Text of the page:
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Penannular fibulae are one of the three classes of fibulae; the other two classes are bow fibulae (class B) and plate fibulae (class C). Penannular means of an incomplete ring form. Penannular fibula use a rotary fastener pin. Ring and omega brooches held the fabric
pieces together in a completely different way than the other fibulae closure
constructions. The cloth was pierced at the desired location. The needle
tip was passed between the ends of the ring. The ring was then rotated
90 degrees under the needle tip. The fabric pressed the needle on the hanger and kept the fibula closed. Riha reports that penannular Fibulae persisted throughout the Roman period.
Their are dozens of types and varieties of penannular fibulae,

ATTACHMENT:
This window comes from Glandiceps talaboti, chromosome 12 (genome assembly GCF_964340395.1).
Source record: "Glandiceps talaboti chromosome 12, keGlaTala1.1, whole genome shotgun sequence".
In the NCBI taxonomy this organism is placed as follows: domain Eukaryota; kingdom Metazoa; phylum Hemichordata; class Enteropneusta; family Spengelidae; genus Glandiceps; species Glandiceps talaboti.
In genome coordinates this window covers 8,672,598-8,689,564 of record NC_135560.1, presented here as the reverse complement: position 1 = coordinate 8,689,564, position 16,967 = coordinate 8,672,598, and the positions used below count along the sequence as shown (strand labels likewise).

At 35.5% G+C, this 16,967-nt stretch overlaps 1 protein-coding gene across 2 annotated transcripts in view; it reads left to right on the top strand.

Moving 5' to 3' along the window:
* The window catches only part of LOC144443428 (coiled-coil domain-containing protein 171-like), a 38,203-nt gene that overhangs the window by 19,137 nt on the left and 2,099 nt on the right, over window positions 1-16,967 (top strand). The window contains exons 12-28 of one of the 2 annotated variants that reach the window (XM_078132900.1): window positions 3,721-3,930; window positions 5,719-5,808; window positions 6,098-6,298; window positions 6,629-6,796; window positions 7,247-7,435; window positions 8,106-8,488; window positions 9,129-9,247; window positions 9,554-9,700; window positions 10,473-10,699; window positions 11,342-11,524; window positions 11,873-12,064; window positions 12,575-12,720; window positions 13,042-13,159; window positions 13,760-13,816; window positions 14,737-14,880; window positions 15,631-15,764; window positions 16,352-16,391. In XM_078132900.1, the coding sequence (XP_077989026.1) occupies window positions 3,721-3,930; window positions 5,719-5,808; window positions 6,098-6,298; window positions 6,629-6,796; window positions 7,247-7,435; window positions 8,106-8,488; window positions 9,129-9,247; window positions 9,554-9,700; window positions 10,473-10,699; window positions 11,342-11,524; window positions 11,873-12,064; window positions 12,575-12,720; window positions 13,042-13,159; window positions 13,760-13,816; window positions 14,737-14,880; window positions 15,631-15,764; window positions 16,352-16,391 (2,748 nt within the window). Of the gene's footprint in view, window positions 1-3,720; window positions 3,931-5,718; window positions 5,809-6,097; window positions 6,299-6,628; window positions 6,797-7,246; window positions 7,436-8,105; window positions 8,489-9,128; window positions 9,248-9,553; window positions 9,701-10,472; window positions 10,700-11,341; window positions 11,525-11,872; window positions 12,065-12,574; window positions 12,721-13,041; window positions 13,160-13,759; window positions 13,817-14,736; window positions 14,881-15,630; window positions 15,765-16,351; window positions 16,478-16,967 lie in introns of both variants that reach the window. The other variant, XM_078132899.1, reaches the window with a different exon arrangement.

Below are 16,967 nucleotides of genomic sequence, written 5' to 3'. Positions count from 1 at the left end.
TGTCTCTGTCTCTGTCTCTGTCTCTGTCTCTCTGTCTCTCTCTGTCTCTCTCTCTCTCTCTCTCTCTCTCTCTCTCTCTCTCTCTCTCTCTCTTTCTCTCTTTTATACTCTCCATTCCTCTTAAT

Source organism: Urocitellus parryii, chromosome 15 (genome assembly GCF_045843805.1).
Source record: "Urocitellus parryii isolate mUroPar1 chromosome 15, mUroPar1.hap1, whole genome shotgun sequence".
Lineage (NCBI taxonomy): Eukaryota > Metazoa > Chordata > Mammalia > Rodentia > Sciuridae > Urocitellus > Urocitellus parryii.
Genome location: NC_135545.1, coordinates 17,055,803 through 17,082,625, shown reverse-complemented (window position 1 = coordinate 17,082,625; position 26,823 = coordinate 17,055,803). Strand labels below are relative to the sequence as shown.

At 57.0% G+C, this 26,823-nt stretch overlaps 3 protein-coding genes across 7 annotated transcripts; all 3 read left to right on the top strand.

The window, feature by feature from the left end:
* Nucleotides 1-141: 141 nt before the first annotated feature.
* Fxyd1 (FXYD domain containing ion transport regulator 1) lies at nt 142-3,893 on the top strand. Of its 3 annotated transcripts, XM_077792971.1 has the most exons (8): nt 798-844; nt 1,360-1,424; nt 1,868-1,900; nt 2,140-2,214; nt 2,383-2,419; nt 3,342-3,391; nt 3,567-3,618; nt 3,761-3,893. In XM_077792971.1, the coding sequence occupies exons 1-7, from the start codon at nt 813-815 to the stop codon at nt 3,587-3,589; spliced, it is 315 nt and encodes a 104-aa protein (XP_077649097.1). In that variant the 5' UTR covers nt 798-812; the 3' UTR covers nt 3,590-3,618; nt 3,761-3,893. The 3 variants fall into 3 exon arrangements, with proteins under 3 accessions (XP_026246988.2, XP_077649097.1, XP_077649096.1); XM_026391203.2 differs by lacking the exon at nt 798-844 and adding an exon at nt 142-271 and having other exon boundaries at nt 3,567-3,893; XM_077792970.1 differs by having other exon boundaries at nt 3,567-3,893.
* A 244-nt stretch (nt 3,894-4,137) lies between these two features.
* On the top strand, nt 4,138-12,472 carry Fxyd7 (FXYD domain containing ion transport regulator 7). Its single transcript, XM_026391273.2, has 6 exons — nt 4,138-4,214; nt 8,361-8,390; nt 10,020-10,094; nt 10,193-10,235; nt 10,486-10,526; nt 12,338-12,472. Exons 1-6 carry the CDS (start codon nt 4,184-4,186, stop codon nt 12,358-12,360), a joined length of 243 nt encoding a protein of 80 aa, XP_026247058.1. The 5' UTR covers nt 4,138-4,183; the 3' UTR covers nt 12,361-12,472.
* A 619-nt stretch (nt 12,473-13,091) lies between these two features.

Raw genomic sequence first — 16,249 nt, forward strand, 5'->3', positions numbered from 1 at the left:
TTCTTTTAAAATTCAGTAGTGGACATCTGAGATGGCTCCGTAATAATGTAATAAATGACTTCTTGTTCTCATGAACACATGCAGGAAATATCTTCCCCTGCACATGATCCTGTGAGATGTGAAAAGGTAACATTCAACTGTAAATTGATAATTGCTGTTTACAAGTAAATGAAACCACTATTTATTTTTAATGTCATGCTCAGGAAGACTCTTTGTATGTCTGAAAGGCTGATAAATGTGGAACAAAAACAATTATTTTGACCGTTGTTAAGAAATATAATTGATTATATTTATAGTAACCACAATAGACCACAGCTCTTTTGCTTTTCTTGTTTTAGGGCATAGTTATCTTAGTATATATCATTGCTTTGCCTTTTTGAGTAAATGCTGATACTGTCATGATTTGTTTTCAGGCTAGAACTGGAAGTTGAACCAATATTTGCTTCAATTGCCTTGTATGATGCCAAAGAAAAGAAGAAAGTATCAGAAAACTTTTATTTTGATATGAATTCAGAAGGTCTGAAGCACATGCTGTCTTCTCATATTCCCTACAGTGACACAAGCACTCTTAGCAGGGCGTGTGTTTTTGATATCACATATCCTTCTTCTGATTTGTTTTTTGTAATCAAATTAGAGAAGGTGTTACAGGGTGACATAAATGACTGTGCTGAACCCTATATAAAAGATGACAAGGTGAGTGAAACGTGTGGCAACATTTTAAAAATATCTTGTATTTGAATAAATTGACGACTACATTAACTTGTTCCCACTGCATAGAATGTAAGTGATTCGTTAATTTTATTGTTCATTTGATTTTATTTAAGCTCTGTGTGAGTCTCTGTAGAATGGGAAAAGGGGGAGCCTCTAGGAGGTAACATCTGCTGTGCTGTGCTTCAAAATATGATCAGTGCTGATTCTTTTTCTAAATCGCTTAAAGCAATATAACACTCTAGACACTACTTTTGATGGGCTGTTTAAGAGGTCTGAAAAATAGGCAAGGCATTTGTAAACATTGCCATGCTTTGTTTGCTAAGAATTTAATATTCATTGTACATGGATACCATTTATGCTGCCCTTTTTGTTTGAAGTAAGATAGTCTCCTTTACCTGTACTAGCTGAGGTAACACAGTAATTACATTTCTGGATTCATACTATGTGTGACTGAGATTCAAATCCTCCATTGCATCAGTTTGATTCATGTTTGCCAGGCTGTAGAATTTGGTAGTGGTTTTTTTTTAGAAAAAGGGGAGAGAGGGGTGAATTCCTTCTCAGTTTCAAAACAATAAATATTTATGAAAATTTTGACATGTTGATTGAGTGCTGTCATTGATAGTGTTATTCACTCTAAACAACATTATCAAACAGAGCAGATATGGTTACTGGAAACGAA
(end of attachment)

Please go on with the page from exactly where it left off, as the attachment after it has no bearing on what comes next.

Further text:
but all are included in two penannular groups.
Notes: These penannular fibulae end in small coils.
Image: The body of this fibula has been twisted into a rope-like form. The ends are curled up or coiled.
Dates: AD 100 - 400. Flourished AD 350 - 400. According to other sources AD 275 - 400.
Distribution: Britain, Raetia, eastern Europe
Notes: The ends of these penannular fibulae are folded over.
These penannular fibulae end in knobs.
Image: Drawing of a penannular fibula with faceted cuboid end knobs. The fibula is late-Viking or early Medieval Rus. The image is from Korzukhina, G.F. Russian Treasures IX to XIIIth Centuries. USSR Academy of Sciences. (Moscow, 1954).
Dates: c. AD 250 - 350
Distribution: possibly Danubian origin, found throughout the Roman Empire.
Notes: The large penannular fibulae have a rectangular extension where the pin ends. According to some sources these might actually be large buckles.
Typology: Genceva 34
Dates: 500 BC - AD 400. Especially prevalent 50 BC - AD 250 in Roman contexts, and AD 200 - 400 in Germanic contexts. Remained in use, especially in northern Europe, until the 11th century AD.
Distribution: Britain, Rhine, Germany, Iberia during the Roman era. Northern and northwestern Europe afterwards.